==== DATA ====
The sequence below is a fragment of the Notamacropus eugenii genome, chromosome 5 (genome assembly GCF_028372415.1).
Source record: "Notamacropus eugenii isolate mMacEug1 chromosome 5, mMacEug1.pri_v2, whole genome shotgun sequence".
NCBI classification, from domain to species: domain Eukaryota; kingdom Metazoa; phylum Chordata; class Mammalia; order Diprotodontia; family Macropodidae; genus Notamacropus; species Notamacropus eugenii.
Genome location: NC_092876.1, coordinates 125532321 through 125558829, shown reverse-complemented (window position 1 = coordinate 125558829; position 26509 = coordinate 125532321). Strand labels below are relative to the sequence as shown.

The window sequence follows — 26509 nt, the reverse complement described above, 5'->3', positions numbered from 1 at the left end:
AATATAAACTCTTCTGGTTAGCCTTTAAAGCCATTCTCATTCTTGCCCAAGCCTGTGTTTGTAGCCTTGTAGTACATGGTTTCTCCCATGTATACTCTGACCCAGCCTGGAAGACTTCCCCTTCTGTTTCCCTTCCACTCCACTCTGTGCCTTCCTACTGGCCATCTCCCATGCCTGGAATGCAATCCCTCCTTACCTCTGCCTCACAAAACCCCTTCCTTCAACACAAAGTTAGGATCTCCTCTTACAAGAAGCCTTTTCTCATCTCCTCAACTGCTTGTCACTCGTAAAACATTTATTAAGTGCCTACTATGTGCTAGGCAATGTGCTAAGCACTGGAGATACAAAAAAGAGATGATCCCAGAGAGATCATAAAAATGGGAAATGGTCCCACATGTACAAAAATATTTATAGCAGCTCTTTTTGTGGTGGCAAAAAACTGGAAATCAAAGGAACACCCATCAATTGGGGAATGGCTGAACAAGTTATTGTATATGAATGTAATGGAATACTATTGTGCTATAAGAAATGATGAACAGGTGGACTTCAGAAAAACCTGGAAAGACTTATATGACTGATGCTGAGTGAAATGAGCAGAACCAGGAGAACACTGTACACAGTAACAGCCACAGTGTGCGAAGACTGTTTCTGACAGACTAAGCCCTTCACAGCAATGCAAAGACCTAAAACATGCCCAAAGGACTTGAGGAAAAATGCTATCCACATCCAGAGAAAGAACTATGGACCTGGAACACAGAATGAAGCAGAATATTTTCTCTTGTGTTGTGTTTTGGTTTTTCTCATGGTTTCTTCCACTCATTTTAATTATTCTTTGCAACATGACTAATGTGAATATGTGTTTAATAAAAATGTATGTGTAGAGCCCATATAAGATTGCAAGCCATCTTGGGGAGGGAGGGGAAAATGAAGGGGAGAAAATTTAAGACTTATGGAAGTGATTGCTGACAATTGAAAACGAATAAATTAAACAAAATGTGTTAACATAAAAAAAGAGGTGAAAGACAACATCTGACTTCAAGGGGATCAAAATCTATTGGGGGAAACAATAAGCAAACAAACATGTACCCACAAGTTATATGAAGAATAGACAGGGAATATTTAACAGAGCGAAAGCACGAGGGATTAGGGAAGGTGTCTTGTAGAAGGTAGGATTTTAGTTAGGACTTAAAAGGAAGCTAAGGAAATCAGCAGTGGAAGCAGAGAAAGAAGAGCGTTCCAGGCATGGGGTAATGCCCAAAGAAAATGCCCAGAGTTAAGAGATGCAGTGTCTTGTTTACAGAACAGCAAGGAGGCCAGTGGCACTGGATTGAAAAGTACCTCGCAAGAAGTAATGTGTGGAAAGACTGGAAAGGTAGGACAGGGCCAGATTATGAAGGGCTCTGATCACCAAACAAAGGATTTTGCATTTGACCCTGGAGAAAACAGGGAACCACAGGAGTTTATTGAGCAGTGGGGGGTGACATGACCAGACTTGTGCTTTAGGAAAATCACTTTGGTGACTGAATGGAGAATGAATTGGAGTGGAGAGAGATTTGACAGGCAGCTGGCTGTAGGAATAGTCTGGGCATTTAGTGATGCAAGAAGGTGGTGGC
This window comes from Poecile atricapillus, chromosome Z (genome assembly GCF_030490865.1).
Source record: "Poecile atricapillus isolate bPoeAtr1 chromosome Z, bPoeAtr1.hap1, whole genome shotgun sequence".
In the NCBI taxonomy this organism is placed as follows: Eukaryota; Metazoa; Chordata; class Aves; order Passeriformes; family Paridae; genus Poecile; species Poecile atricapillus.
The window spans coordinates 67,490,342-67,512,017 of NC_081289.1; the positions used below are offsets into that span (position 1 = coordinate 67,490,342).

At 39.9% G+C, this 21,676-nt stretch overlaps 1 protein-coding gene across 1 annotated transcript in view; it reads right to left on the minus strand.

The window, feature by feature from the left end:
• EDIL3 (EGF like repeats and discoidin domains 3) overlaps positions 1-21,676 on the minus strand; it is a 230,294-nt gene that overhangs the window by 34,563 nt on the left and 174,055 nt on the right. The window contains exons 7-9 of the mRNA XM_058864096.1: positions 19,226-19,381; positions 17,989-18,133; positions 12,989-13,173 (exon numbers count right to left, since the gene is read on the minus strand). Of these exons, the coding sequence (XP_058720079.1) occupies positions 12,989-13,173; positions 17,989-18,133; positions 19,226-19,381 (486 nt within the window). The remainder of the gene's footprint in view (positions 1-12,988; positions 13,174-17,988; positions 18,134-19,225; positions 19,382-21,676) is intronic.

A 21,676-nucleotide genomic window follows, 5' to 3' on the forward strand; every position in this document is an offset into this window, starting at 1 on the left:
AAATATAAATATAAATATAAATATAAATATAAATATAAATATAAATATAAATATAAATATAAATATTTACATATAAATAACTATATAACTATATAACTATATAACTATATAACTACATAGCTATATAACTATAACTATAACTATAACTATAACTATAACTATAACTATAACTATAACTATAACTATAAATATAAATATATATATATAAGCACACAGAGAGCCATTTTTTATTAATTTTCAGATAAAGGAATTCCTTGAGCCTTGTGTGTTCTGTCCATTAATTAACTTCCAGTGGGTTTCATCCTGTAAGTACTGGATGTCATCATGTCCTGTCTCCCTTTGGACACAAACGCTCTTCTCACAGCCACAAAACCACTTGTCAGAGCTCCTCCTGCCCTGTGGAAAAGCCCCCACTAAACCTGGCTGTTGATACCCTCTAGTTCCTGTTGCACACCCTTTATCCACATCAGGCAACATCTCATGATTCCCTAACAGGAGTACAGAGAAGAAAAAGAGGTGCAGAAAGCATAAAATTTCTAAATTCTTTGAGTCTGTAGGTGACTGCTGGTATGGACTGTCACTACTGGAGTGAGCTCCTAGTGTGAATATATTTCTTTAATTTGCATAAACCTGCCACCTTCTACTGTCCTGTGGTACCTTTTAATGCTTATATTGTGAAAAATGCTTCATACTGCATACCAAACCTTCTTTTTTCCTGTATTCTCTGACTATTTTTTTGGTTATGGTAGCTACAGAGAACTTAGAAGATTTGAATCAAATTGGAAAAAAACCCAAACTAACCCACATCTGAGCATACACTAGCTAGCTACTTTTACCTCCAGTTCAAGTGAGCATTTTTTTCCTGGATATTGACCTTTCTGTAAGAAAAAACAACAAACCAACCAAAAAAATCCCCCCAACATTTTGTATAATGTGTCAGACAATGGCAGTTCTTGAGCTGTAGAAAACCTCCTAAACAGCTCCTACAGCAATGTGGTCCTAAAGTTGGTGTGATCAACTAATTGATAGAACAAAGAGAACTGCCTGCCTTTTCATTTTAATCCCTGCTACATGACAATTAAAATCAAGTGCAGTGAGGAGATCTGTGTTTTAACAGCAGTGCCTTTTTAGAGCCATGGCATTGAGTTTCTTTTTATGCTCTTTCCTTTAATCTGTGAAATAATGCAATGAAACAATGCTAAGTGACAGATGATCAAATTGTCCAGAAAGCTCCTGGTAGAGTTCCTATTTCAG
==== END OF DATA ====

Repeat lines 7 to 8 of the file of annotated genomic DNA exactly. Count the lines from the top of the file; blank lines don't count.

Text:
This window comes from Poecile atricapillus, chromosome Z (genome assembly GCF_030490865.1).
Source record: "Poecile atricapillus isolate bPoeAtr1 chromosome Z, bPoeAtr1.hap1, whole genome shotgun sequence".